Markets and Elections
For those of us who live in Cleveland, the Republican National Convention (RNC) this week is yet another exciting event for our city. For two+ years Cleveland has been hurriedly preparing for this coming week. New hotels, new freeways, a new public square, endless rerouting of traffic etc., etc. The only hiccup so far has been that the center of the action is the “Q“ arena, home of the Cleveland Cavaliers basketball team. Instead of being able to transform the arena into a convention hall as planned, the arena pretty much had to stay intact until the playoffs were over and the victory parade was done (not that anyone minded!). Those tasked with the Q’s transformation have been furiously working day and night since the parade three weeks ago to get everything ready.
As the convention starts, the intensity of the presidential election season will increase from an already heightened level. It is likely the rhetoric and vitriol will intensify as well (if that is even possible at this point). I have met few people who are staunch supporters of either party’s presumptive candidate. Many people I speak to say they intend to cast their vote to block the candidate they like least rather than being an enthusiastic supporter of the person for whom they are casting their vote.
Regardless, the uncertainty of the election season will likely play on the markets in the next few months. I suspect there will be the usual reports on statistics about how markets react in presidential years leading up to the election, after the election, the year following an election, etc. I view this as a lot of noise. There is also likely to be a fair amount of fear-mongering by each party about what will happen to the economy should the opponent get elected. Those accusations have the potential to weigh heavier on market sentiment than any statistics about market behavior in prior elections. For this election season in particular fear-mongering may be more unsettling than normal to markets. This is because the unknowns about the potential presidency for each candidate seem to be greater than other elections in recent memory. On the one hand, Hillary Clinton has been pulled to the left by the wing of her party supporting Bernie Sanders. On the other hand, Donald Trump has not provided much in the way of detail and he has not been able to unify his party. This creates uncertainty about the policies either candidate would truly support once they become President. Each party will have a platform developed at their respective conventions. Often those platforms are given short shrift by the media. This go around, however, may be different. The party platform may prove to be where the party battles are fought vigorously and where we as citizens and investors may get some clarity about what initiatives and policies each party/candidate will truly pursue over the next four years.
Looking beyond the presidential race to the results of House and Senate races will likely have more impact on the direction the country and the economy. Right now both the House and Senate are in Republican hands while the Presidency is Democratic. The expectation is that the House would remain Republican given the large majority they currently maintain. However, in the Senate, the Republicans have many more Senate seats up for election than the Democrats. Many of those Senate races remain in a dead heat. How different combinations of Democratic or Republican leadership for President, Senate and House may impact policy is an analysis for another day. Suffice it to say as long as there is a 2:1 split it seems gridlock would prevail. As Barron’s July 4th cover story put it: “Regardless of who takes the White House next January Congress will be there to provide a muted welcome. “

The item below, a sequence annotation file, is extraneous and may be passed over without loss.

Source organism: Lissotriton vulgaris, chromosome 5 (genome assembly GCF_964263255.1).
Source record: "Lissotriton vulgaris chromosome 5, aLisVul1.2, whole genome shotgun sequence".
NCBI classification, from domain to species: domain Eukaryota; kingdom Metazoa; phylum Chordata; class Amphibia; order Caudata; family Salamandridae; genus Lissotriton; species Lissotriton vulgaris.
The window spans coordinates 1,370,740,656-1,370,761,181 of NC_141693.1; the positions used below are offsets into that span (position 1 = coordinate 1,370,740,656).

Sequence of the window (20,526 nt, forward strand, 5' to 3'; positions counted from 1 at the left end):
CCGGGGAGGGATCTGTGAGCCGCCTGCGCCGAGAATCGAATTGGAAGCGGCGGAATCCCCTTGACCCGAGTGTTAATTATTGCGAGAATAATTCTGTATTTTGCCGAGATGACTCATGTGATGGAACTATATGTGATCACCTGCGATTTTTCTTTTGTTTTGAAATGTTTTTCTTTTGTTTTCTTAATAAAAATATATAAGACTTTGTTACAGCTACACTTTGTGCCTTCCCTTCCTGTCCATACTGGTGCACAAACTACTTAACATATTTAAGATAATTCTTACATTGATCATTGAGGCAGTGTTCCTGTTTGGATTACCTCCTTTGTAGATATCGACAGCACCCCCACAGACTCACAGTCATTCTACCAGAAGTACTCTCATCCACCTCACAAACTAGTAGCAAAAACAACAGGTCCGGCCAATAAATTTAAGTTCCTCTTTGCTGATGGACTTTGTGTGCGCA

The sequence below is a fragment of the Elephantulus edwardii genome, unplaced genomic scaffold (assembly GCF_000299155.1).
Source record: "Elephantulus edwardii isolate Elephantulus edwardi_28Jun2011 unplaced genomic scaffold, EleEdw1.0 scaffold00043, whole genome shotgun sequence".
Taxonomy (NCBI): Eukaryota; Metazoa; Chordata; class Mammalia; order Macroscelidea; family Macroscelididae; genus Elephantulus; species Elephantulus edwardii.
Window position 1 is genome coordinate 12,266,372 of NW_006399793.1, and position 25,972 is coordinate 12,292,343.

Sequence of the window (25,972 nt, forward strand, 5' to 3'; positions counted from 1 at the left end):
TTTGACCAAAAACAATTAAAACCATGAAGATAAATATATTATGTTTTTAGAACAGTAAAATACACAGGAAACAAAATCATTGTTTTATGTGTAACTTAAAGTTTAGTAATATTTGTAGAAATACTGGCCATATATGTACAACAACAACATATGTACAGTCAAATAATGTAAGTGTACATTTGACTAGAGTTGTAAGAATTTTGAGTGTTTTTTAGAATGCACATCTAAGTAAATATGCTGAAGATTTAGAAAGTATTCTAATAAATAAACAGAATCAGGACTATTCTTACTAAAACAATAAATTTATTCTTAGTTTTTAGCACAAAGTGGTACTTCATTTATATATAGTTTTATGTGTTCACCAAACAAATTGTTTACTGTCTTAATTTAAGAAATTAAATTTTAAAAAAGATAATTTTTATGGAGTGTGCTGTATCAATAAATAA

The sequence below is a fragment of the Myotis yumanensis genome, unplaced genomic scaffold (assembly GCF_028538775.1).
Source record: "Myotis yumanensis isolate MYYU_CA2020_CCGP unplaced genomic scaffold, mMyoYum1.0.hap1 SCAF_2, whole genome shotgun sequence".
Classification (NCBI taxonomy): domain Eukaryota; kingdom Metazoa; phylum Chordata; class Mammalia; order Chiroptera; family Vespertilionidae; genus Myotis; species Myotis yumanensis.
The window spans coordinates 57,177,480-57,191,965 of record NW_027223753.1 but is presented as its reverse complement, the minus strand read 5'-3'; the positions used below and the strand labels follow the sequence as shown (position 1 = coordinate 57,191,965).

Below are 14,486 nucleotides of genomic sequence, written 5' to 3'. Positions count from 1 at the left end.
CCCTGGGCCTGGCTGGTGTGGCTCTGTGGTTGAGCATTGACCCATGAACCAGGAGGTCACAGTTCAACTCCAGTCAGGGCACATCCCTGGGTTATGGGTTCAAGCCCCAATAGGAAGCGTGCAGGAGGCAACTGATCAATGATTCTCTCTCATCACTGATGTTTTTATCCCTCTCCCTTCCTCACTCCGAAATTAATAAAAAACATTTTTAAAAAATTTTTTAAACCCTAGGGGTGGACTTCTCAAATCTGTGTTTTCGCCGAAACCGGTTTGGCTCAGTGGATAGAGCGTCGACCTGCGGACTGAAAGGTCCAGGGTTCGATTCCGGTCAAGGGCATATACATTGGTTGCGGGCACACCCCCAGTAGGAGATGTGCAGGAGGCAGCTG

We think the underpinnings of the U.S. economy, while not robust, remain solid. And, after several years of difficult times, many foreign economies appear to be showing signs of life. That said, the lack of clarity and uncertainty the election is creating, combined with a heightened level of fear-mongering (not only by the candidates, but by Super PAC’s, etc.) may make the road up to the November election a bumpy one for the markets. Investors may have to look to the less traditional signals such as the party platforms and House and Senate races to gain the clarity usually revealed by the election of the President.
Many clients have inquired about how the elections might impact their portfolios, if their asset allocation is appropriate, and should any changes be made. Asset allocations outlined in client investment policy statements are long term strategies and we do not see reason to alter those allocations. We think the choppiness that might occur between now and November could result in many investors trading in an attempt to time markets. This would create a lot of trades and a lot of noise, but not much change in the fundamentals of most companies. At the margin there may be some tactical opportunities, but staying the course of the asset allocation designed for the portfolio will be the key to the long term investment success clients seek.
As Clevelanders, we are excited to host the RNC. Security issues abound, but Cleveland had a “trial by fire” when 1.3 million people descended on the parade for the Cavs, which pretty much went without a hitch. We are hopeful that the 50,000+ visitors who descend on our city will treat it with respect. Perhaps the activities at the RNC will mimic the current weather forecast. At the time of this writing the weather report is for sunny skies early on with the rest of the week forecasted for thunderstorms. But just like this election cycle, the weather forecast in Cleveland does not inspire confidence heading into it!
All comments and questions are welcome.
Denise Farkas, CFA®
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